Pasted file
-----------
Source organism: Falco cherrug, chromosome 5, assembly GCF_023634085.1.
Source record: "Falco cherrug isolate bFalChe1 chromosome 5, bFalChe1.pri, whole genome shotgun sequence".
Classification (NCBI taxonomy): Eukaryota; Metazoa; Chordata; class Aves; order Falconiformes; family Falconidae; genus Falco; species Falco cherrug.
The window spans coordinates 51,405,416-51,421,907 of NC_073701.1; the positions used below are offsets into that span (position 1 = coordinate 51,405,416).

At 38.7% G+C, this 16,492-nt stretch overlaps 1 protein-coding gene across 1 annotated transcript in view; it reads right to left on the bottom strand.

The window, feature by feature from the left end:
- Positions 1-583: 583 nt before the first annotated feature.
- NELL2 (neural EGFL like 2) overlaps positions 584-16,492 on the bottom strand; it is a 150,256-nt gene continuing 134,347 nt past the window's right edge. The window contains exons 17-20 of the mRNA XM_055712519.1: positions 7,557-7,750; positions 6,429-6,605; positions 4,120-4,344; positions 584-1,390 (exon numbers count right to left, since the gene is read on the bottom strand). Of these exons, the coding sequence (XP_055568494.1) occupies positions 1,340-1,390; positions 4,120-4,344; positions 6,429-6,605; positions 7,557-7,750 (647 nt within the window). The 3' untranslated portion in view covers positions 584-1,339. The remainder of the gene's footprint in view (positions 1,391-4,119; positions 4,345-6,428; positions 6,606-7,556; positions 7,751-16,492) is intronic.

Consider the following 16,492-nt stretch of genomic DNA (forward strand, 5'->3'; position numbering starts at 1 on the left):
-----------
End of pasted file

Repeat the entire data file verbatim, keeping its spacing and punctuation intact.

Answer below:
Source organism: Falco cherrug, chromosome 5, assembly GCF_023634085.1.
Source record: "Falco cherrug isolate bFalChe1 chromosome 5, bFalChe1.pri, whole genome shotgun sequence".
Classification (NCBI taxonomy): Eukaryota; Metazoa; Chordata; class Aves; order Falconiformes; family Falconidae; genus Falco; species Falco cherrug.
The window spans coordinates 51,405,416-51,421,907 of NC_073701.1; the positions used below are offsets into that span (position 1 = coordinate 51,405,416).

At 38.7% G+C, this 16,492-nt stretch overlaps 1 protein-coding gene across 1 annotated transcript in view; it reads right to left on the bottom strand.

The window, feature by feature from the left end:
- Positions 1-583: 583 nt before the first annotated feature.
- NELL2 (neural EGFL like 2) overlaps positions 584-16,492 on the bottom strand; it is a 150,256-nt gene continuing 134,347 nt past the window's right edge. The window contains exons 17-20 of the mRNA XM_055712519.1: positions 7,557-7,750; positions 6,429-6,605; positions 4,120-4,344; positions 584-1,390 (exon numbers count right to left, since the gene is read on the bottom strand). Of these exons, the coding sequence (XP_055568494.1) occupies positions 1,340-1,390; positions 4,120-4,344; positions 6,429-6,605; positions 7,557-7,750 (647 nt within the window). The 3' untranslated portion in view covers positions 584-1,339. The remainder of the gene's footprint in view (positions 1,391-4,119; positions 4,345-6,428; positions 6,606-7,556; positions 7,751-16,492) is intronic.

Consider the following 16,492-nt stretch of genomic DNA (forward strand, 5'->3'; position numbering starts at 1 on the left):